Harlan embodies that struggle. As described in Peter Canellos’ recent biography, The Great Dissenter, Harlan was born to a slave-owning family in Kentucky, the son of James Harlan. (Canellos is an editor at Politico.) Before John was born, an 8-year-old boy and his mother showed up at James Harlan’s house. There are rumors that the boy was James’ son, but all we know for sure is that James took in the mixed-race boy — who was named Robert Harlan and would go on to become one of the most prominent Black Americans of his day — sold the boy’s mother down South, and ensured that Robert received an education alongside John and his other children.
From then on, Robert’s and John’s stories became inextricably linked, and they are as painful as they are redemptive.
In the years before the Civil War, as a budding politician blessed with all the privileges of growing up in a prominent family, John Marshall Harlan believed that preserving the union was paramount — and that abolishing slavery was not. He campaigned for the Know-Nothing Party despite their virulently anti-immigrant and anti-Catholic platform mostly because they were not abolitionists or secessionists. He was instrumental in keeping Kentucky from joining the Confederacy and fought in the Union Army, but criticized President Abraham Lincoln’s war time measure emancipating all slaves in rebel states.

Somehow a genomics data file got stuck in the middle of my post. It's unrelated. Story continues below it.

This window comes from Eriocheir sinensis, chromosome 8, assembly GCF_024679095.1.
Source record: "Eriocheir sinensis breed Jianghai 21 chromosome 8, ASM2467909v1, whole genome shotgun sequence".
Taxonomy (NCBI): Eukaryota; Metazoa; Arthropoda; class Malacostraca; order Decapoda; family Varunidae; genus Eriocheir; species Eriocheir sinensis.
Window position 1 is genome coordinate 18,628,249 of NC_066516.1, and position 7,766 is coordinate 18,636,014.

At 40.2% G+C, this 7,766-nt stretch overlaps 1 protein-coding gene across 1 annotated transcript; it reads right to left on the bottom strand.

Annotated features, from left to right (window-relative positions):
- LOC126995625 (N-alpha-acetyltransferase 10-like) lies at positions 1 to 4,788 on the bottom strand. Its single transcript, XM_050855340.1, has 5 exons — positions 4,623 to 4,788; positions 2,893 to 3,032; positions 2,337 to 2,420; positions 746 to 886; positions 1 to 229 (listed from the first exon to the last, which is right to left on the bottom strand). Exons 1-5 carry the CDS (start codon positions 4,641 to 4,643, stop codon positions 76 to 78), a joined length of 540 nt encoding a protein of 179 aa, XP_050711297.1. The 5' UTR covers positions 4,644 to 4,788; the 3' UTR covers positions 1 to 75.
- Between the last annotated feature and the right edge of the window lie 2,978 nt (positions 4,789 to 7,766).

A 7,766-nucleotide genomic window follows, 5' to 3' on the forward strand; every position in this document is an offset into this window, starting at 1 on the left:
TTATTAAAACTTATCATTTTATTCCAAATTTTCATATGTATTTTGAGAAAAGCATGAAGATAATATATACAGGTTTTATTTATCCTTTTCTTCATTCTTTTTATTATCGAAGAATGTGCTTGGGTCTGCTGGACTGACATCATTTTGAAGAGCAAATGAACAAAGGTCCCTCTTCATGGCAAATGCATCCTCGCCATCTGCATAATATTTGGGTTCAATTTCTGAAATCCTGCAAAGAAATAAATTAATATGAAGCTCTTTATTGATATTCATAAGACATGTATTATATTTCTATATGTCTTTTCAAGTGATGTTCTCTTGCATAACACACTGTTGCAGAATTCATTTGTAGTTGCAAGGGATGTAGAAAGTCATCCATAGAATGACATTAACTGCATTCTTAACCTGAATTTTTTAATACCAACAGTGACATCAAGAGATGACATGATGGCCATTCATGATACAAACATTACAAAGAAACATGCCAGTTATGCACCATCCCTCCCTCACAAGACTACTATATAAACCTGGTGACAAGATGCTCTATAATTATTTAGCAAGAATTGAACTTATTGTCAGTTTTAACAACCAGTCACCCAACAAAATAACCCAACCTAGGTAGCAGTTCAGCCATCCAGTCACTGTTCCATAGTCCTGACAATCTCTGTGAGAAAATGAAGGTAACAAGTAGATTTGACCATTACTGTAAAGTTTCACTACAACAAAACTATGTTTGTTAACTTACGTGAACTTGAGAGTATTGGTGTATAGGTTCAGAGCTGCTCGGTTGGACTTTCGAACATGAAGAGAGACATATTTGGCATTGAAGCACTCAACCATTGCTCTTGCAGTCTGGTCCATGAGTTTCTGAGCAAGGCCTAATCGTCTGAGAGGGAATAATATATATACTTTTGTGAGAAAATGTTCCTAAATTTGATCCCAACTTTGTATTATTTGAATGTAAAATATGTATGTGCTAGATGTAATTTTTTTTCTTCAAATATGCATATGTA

In the aftermath of the war, Robert Harlan thrived as a wealthy, cosmopolitan, self-made Black man in Ohio. Friends with President Ulysses S. Grant and politically influential within the Republican Party, he — alongside Frederick Douglass and P.B.S. Pinchback — strove to create opportunities for Black communities. But as federal occupation of the South became politically untenable and the Ku Klux Klan, mob lynchings, and full-throated, legally mandated segregation took hold, the future Robert Harlan envisioned for Black America began slipping away. Meanwhile, the man he was raised with — John Harlan — was being considered for a seat on the Supreme Court. When wary Republicans doubted John’s commitments to the postwar civil rights amendments, it was Robert who used his political connections inside the Rutherford B. Hayes administration to vouch for John. Just six days after Robert assured John he would get the nod, Hayes submitted John’s nomination to the Senate Judiciary Committee.
After he made it onto the court, Justice Harlan and his wife became the ultimate Washington insiders. She was a confidant of first lady Lucy Hayes and threw regular cocktail parties attended by hundreds of Washington’s most elite. He was a favorite guest lecturer at what would become George Washington University and the D.C. Bar Association, known for his good looks, athletic abilities, buoyant humor and colorful storytelling.